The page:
Building between St Nicholas Street and St Stephen's Street, and architectural cartouche.

The narrow space between St Nicholas Street and St Stephen’s Street on the left hand side allows for a blocky building of stone just two bays wide which contains simple but elegant cartouches above the second floor; and this marks the end of Corn Street proper, after which the road continues as Clare Street.

28 Clare Street, Caryatid, Atlantes and decorative figures.

On the south side of the entrance to St Stephen’s Street the corner building, 28 Clare Street, has further figural sculpture, in the form of six small figures acting as caryatids at the tops of the principal windows, two on the Clare Street side, four facing St Stephen’s Street. Caryatids are in place of pillars (see this page for lots of examples), and these are half-figures, thus human at the top, architectural at the bottom. There is always an issue over how to make the transition from body to stonework, and here it is done by giving each girlish figure a skirt, clasped at the waist, then hanging down, and although we see the swell of the hip and thigh, what emerges down below is a pillar. There are male figures too (Atlantes), with drapes, and while the overall height of each column is proportionate for a human figure counting the base, there is a small issue with those figures with arms by their sides, as they have been made the same length for both sexes, which makes the female arms look a little long (as a man’s hand hangs to mid-thigh and a woman’s not so far down). The figures are of merit, particularly that of Hercules, with a lionskin over his head. There is much minor sculptural decoration in relief, on the shafts of the columns, on the capitals, and generally around the windows – we see grotesque cherubic figures, heads, and floral designs. On the extra two bays along St Stephen’s Street is a Satyr’s head as a keystone (see top of page), and relief roundels with portraits of Athena and Mercury (see this page for keystone sculpture, and this page for Satyr sculpture).

On the opposite corner of Clare Street is nos. 25-27 Clare Street, another Edwardian Baroque building without sculpture, but a charming dome, built for the Scottish Provident Building Society in 1903, the architects being Oatley and Lawrence.

No. 25-27 Clare Street: No. 25-27, capital to No. 25, doorway to no. 17-19.

Proceeding, no.24 Clare Street is a Gothic intrusion on the Classical street, at least so far as the ground floor arches go. It is three narrow bays wide, and has minor sculptural decoration, notably the richly carved floral designs on the capitals of the pillars (for more pillar sculpture, see this page). The date AD 1714 is inscribed above the first floor, which would refer to the foundation of the institution housed there at one time, for the building is indubitably Victorian.

Diagonally opposite that, on the corner of St Stephen Avenue, is a blood-red terra cotta spiky Victorian Gothic building dated 1899, which is no surprise to find is the Prudential Assurance Building, 17-19 Clare Street, by the architect Alfred Waterhouse in his typical style and favourite colour. A bit naughty to place this among the pale Bath stone and Portland stone buildings of one of Bristol’s most historic streets, but Waterhouse never worried about things like that, and his building, as ever, is excellent enough to hold its own.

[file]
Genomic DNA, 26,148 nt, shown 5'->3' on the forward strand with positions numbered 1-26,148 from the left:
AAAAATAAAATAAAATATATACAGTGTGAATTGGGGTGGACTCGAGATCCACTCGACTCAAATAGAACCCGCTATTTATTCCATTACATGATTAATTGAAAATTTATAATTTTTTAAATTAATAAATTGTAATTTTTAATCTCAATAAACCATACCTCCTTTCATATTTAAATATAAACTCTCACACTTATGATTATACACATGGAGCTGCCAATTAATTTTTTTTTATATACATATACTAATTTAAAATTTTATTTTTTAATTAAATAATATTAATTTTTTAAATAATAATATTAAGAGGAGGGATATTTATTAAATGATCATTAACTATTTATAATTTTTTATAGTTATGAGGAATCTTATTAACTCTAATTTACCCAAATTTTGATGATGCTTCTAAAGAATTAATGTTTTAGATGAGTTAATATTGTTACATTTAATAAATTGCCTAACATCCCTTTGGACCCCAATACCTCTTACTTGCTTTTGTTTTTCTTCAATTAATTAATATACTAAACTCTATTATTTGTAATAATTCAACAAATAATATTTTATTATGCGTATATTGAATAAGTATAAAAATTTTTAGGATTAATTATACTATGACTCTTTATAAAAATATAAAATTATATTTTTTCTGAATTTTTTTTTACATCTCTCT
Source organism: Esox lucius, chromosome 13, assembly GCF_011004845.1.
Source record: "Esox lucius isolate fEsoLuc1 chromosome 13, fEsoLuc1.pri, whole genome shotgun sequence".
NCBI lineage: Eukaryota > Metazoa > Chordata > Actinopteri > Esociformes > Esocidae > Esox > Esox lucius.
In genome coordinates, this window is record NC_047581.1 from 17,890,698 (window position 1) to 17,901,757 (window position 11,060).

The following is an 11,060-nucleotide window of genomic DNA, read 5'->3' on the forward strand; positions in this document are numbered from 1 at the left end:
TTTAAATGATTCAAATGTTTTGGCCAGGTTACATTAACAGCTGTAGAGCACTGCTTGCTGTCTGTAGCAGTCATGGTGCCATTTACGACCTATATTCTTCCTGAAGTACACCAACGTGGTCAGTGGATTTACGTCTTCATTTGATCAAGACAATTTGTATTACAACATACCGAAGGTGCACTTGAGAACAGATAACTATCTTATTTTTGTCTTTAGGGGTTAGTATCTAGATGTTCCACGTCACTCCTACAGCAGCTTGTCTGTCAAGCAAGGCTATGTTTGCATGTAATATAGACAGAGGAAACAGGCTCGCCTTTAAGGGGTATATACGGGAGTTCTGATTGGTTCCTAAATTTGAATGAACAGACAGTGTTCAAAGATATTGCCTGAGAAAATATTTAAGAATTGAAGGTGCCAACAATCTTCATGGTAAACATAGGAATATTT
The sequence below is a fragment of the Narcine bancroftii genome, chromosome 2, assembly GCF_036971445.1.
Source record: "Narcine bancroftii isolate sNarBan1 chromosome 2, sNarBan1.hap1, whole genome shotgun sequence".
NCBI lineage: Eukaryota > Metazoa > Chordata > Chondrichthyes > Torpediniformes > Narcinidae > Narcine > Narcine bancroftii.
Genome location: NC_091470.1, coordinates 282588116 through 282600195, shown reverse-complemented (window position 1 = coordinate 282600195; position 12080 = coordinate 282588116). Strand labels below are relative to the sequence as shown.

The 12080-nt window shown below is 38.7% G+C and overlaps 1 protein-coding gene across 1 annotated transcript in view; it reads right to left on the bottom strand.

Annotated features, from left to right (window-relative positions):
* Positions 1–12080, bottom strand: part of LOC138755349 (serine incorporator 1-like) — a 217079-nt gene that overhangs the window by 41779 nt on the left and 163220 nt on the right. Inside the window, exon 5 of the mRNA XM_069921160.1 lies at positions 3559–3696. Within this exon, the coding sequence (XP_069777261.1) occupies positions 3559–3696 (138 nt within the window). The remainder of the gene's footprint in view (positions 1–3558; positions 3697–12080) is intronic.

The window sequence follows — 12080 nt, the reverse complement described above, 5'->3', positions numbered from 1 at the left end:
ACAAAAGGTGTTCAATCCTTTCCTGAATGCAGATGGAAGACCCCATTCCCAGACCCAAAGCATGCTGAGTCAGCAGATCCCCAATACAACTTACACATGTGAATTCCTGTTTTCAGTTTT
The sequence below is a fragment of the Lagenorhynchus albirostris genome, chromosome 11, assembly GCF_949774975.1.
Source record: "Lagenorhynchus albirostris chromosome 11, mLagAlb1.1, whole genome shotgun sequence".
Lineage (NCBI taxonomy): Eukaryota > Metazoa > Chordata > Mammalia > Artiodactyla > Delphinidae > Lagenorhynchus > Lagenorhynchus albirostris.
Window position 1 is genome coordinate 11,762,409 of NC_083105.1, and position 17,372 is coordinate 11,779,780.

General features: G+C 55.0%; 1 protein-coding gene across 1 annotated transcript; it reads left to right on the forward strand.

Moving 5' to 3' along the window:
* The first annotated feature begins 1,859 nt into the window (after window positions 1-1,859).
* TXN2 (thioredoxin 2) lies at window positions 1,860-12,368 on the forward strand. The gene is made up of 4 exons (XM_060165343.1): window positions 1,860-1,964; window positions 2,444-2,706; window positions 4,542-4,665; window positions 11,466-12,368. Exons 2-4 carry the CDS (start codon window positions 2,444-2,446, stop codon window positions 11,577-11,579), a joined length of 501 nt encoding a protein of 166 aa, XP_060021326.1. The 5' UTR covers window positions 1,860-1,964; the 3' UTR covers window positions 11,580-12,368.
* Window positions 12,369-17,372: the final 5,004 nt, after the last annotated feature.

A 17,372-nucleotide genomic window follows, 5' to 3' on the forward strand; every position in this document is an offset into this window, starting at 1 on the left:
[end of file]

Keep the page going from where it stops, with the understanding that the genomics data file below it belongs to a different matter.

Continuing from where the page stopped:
We have an excellent vista of the tall tower of St Stephen’s Parish Church a few paces down St Stephen Avenue – and this church and its significant funereal monuments are described on this page.

4-6 CLare Street: portico and a sphinx.

The last, short portion of Clare Street is once more pedestrianised, as when we started our walk at the top of Corn Street. The Tesco, Abbey Chambers, No. 4-8 Clare Street, has a fine doorway, enriched with carving. This includes a central cartouche and a pair of small sphinxes to the sides – see this page if you like sphinx sculpture.

2 Clare Street, Glass & Co, and sculptural details.

At the very end of Clare Street, the building on the sharp corner to Baldwin Street, is No. 2 Clare Street, built for Glass & Co. in 1881, to the designs of the architect C.F.Hansom. Glass & Co were importers of tobacco, and this accounts for the odd mix of figure sculpture: Walter Raleigh, an American Indian, some further very damaged figure, and busts including Raleigh and an African man presumably indicative of the tobacco farms. The sculptor was apparently a certain Sheppard of Paul Street, St Pauls, Bristol – not a familiar name to me at all.

And thus ends this sculptural walk: a continuation on this site is a walk along nearby Broad Quay.

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Statues along Broad Quay

Sculpture in some towns in England

Allegorical sculpture